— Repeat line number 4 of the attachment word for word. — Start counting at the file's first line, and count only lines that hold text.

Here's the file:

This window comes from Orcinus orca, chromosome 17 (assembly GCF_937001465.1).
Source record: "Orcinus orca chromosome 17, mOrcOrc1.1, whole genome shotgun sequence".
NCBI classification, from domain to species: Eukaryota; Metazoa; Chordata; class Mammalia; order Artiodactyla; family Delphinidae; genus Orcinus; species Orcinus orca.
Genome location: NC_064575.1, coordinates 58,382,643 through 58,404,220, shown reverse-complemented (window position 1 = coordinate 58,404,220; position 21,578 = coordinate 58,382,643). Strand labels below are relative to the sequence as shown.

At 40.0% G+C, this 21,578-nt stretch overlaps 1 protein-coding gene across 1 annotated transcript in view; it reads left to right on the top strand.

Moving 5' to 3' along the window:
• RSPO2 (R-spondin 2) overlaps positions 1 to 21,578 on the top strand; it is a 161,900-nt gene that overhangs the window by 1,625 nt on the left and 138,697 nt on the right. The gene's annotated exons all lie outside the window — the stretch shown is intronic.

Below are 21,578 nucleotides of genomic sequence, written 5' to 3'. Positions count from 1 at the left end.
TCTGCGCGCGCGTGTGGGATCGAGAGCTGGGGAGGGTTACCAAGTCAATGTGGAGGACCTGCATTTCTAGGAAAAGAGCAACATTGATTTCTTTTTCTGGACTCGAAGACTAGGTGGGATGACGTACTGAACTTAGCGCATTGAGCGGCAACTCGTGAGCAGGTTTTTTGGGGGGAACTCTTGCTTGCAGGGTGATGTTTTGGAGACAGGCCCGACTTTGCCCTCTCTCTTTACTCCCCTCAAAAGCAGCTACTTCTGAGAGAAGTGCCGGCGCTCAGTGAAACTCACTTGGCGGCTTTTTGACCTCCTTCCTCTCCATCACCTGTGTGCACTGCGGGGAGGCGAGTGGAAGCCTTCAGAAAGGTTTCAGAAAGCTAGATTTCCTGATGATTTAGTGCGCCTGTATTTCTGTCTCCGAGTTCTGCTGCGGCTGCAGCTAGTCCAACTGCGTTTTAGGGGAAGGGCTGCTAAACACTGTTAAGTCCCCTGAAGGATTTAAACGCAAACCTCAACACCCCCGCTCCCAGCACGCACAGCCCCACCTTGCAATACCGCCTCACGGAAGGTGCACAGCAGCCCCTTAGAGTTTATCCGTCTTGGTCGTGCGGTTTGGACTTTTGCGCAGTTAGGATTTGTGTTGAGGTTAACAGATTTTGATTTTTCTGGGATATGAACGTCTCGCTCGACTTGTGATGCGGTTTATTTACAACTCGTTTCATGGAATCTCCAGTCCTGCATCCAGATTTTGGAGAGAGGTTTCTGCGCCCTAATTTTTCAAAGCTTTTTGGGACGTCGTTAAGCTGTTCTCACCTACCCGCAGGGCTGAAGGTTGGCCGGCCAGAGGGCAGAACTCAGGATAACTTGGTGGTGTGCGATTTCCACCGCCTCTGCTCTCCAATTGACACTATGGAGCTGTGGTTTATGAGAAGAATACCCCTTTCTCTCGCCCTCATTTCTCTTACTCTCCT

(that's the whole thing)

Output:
Genome location: NC_064575.1, coordinates 58,382,643 through 58,404,220, shown reverse-complemented (window position 1 = coordinate 58,404,220; position 21,578 = coordinate 58,382,643). Strand labels below are relative to the sequence as shown.